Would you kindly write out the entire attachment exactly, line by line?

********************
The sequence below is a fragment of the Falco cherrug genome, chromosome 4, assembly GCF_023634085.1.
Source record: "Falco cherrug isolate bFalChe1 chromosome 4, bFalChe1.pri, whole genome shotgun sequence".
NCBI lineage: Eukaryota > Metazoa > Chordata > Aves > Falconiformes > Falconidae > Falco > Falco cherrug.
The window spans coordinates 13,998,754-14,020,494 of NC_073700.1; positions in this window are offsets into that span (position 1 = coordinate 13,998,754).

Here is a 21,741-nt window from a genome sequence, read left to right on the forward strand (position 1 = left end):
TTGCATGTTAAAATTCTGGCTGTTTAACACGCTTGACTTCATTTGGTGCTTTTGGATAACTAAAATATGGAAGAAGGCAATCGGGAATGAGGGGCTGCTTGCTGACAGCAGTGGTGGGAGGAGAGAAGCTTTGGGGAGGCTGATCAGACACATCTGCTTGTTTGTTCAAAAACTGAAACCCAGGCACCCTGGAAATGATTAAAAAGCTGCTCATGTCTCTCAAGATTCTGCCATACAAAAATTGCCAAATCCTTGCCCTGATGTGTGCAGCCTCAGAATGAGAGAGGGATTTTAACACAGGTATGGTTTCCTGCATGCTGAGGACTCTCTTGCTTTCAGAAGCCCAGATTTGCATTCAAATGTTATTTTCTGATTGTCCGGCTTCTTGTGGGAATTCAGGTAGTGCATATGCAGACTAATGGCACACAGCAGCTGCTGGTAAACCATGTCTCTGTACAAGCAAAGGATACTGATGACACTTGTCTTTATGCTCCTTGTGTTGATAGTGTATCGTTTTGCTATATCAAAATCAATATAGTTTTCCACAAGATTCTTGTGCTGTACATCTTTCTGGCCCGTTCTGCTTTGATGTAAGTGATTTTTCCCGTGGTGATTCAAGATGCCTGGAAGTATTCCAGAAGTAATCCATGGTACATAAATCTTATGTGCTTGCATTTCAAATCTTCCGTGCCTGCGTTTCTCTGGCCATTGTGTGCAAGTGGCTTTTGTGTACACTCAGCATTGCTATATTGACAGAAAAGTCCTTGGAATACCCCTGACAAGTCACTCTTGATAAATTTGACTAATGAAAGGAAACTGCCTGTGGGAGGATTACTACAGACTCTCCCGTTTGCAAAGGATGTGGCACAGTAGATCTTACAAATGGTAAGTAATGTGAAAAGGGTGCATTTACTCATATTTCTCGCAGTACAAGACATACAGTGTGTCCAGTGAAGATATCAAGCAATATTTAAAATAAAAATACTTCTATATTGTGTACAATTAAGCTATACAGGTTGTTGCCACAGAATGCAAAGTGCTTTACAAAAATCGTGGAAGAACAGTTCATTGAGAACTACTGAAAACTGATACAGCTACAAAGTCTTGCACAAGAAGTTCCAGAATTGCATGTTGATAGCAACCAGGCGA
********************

The sequence below is a fragment of the Falco cherrug genome, chromosome 4, assembly GCF_023634085.1.
Source record: "Falco cherrug isolate bFalChe1 chromosome 4, bFalChe1.pri, whole genome shotgun sequence".
NCBI lineage: Eukaryota > Metazoa > Chordata > Aves > Falconiformes > Falconidae > Falco > Falco cherrug.
The window spans coordinates 13,998,754-14,020,494 of NC_073700.1; positions in this window are offsets into that span (position 1 = coordinate 13,998,754).

Here is a 21,741-nt window from a genome sequence, read left to right on the forward strand (position 1 = left end):
TTGCATGTTAAAATTCTGGCTGTTTAACACGCTTGACTTCATTTGGTGCTTTTGGATAACTAAAATATGGAAGAAGGCAATCGGGAATGAGGGGCTGCTTGCTGACAGCAGTGGTGGGAGGAGAGAAGCTTTGGGGAGGCTGATCAGACACATCTGCTTGTTTGTTCAAAAACTGAAACCCAGGCACCCTGGAAATGATTAAAAAGCTGCTCATGTCTCTCAAGATTCTGCCATACAAAAATTGCCAAATCCTTGCCCTGATGTGTGCAGCCTCAGAATGAGAGAGGGATTTTAACACAGGTATGGTTTCCTGCATGCTGAGGACTCTCTTGCTTTCAGAAGCCCAGATTTGCATTCAAATGTTATTTTCTGATTGTCCGGCTTCTTGTGGGAATTCAGGTAGTGCATATGCAGACTAATGGCACACAGCAGCTGCTGGTAAACCATGTCTCTGTACAAGCAAAGGATACTGATGACACTTGTCTTTATGCTCCTTGTGTTGATAGTGTATCGTTTTGCTATATCAAAATCAATATAGTTTTCCACAAGATTCTTGTGCTGTACATCTTTCTGGCCCGTTCTGCTTTGATGTAAGTGATTTTTCCCGTGGTGATTCAAGATGCCTGGAAGTATTCCAGAAGTAATCCATGGTACATAAATCTTATGTGCTTGCATTTCAAATCTTCCGTGCCTGCGTTTCTCTGGCCATTGTGTGCAAGTGGCTTTTGTGTACACTCAGCATTGCTATATTGACAGAAAAGTCCTTGGAATACCCCTGACAAGTCACTCTTGATAAATTTGACTAATGAAAGGAAACTGCCTGTGGGAGGATTACTACAGACTCTCCCGTTTGCAAAGGATGTGGCACAGTAGATCTTACAAATGGTAAGTAATGTGAAAAGGGTGCATTTACTCATATTTCTCGCAGTACAAGACATACAGTGTGTCCAGTGAAGATATCAAGCAATATTTAAAATAAAAATACTTCTATATTGTGTACAATTAAGCTATACAGGTTGTTGCCACAGAATGCAAAGTGCTTTACAAAAATCGTGGAAGAACAGTTCATTGAGAACTACTGAAAACTGATACAGCTACAAAGTCTTGCACAAGAAGTTCCAGAATTGCATGTTGATAGCAACCAGGCGA